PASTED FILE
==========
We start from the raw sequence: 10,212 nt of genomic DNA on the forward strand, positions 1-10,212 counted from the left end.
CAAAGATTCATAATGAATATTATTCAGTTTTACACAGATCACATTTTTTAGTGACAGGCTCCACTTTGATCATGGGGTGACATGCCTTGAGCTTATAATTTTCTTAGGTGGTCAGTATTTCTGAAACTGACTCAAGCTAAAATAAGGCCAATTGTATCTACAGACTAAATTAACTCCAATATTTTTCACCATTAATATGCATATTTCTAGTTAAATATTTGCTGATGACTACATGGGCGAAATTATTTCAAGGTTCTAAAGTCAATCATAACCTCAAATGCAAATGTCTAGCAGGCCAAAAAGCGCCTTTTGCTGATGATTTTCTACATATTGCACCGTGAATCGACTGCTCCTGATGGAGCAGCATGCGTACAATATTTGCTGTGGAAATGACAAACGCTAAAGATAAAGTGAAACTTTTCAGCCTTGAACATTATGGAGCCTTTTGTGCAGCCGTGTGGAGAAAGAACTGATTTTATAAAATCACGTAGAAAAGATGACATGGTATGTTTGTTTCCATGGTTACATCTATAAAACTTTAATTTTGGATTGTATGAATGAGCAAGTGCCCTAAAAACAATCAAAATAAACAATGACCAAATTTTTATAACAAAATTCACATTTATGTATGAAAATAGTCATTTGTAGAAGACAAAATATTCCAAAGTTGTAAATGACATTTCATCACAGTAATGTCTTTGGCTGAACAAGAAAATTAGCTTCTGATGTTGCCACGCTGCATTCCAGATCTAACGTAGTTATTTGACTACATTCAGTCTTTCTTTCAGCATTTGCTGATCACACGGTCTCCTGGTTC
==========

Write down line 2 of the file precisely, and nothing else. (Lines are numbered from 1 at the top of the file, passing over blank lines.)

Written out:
CAAAGATTCATAATGAATATTATTCAGTTTTACACAGATCACATTTTTTAGTGACAGGCTCCACTTTGATCATGGGGTGACATGCCTTGAGCTTATAATTTTCTTAGGTGGTCAGTATTTCTGAAACTGACTCAAGCTAAAATAAGGCCAATTGTATCTACAGACTAAATTAACTCCAATATTTTTCACCATTAATATGCATATTTCTAGTTAAATATTTGCTGATGACTACATGGGCGAAATTATTTCAAGGTTCTAAAGTCAATCATAACCTCAAATGCAAATGTCTAGCAGGCCAAAAAGCGCCTTTTGCTGATGATTTTCTACATATTGCACCGTGAATCGACTGCTCCTGATGGAGCAGCATGCGTACAATATTTGCTGTGGAAATGACAAACGCTAAAGATAAAGTGAAACTTTTCAGCCTTGAACATTATGGAGCCTTTTGTGCAGCCGTGTGGAGAAAGAACTGATTTTATAAAATCACGTAGAAAAGATGACATGGTATGTTTGTTTCCATGGTTACATCTATAAAACTTTAATTTTGGATTGTATGAATGAGCAAGTGCCCTAAAAACAATCAAAATAAACAATGACCAAATTTTTATAACAAAATTCACATTTATGTATGAAAATAGTCATTTGTAGAAGACAAAATATTCCAAAGTTGTAAATGACATTTCATCACAGTAATGTCTTTGGCTGAACAAGAAAATTAGCTTCTGATGTTGCCACGCTGCATTCCAGATCTAACGTAGTTATTTGACTACATTCAGTCTTTCTTTCAGCATTTGCTGATCACACGGTCTCCTGGTTC